S. African Soldiers Refuse Orders
Dec. 18, 2000
JOHANNESBURG, South Africa (AP) _ South African soldiers refused orders to fire at targets covered in pictures of President Thabo Mbeki and other black government officials, a newspaper reported Sunday.
Defense Minister Mosiuoa Lekota ordered an investigation into the incident, which comes amid criticism that the country's armed forces remains riddled with racism against blacks, the Sowetan Sunday World reported.
The newspaper reported that an instructor at a military shooting range in Pretoria ordered members of the South African National Defense Force's National Ceremonial Guard to shoot the targets depicting black leaders Tuesday.
The soldiers said they were enraged and refused to shoot.
Capt. Thomas Klaasen, the instructor, was accused of misconduct and resigned Thursday. The defense ministry declined to say whether Klaasen's resignation was in response to the incident and spokesman Sam Mkhwanazi declined to reveal Klaasen's race.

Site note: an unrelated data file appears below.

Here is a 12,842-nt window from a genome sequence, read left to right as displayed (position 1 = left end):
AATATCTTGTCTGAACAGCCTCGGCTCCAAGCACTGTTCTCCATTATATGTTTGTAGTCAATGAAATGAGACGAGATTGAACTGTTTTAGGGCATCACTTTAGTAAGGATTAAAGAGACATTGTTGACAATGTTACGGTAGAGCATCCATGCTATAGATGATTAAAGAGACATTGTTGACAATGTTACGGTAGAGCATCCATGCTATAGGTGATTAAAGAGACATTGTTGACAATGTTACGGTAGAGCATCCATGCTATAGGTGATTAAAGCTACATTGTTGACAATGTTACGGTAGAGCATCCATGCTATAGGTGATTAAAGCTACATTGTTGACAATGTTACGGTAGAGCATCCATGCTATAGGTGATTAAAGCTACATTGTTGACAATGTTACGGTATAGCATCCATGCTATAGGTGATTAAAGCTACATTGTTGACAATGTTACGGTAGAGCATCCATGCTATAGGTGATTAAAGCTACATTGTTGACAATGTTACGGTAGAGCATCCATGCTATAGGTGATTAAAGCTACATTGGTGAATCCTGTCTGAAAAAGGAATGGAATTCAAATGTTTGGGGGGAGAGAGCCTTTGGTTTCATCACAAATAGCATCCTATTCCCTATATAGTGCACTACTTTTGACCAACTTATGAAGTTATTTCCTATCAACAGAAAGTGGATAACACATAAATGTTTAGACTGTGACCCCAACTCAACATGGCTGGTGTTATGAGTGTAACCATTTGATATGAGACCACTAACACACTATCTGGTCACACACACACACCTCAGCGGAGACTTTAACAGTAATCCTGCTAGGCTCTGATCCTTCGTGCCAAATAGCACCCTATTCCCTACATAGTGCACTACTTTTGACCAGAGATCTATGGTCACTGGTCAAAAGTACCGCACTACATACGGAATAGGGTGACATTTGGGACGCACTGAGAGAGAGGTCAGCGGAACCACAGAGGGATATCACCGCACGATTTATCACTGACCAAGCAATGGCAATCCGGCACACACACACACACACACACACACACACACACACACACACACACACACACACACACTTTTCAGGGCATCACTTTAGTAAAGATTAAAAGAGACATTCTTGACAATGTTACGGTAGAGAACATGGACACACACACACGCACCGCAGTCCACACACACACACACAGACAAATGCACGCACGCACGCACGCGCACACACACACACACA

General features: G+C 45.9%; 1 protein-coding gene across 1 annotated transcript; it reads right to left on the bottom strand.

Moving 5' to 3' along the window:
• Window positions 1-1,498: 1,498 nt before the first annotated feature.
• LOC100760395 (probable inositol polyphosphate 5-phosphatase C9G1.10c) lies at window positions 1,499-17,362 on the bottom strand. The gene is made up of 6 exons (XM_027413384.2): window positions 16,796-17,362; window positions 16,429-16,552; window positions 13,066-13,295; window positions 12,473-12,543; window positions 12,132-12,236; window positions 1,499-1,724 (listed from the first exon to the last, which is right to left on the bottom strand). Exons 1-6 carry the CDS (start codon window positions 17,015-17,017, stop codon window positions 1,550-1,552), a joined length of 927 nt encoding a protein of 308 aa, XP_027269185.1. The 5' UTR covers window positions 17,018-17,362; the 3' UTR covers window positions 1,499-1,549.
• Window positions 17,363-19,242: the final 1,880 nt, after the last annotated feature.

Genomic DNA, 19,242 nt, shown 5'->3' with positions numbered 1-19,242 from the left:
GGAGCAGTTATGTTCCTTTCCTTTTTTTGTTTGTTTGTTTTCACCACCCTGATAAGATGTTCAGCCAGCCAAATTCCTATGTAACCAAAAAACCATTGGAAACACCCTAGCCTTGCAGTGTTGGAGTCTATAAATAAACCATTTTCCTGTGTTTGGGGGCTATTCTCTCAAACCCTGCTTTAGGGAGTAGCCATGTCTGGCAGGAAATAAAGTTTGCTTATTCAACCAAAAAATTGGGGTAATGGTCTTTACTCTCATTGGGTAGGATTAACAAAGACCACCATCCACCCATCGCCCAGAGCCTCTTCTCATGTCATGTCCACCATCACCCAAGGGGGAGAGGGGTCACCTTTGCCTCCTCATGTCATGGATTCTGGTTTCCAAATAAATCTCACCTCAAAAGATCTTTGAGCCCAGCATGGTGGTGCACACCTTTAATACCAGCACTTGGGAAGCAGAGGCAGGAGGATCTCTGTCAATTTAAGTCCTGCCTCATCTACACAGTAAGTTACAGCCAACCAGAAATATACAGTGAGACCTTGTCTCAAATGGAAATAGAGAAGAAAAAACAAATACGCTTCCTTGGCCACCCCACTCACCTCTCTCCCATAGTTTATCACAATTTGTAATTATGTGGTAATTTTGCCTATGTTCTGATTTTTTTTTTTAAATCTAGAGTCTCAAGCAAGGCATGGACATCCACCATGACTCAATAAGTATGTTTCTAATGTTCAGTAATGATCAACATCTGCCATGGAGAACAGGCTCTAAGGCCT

Several months ago, a computer image of former President Nelson Mandela turning into a gorilla was found on military computers.
A ministerial committee looking into racism in the military said the defense force had not reformed itself sufficiently since the end of apartheid six years ago and had no clear vision for putting changes in motion.
Though blacks have been appointed to top positions in the defense force, the bulk of officers remain white, Defense Force Chief General Sipiwe Nyanda said in September. The defense force has 80,000 troops.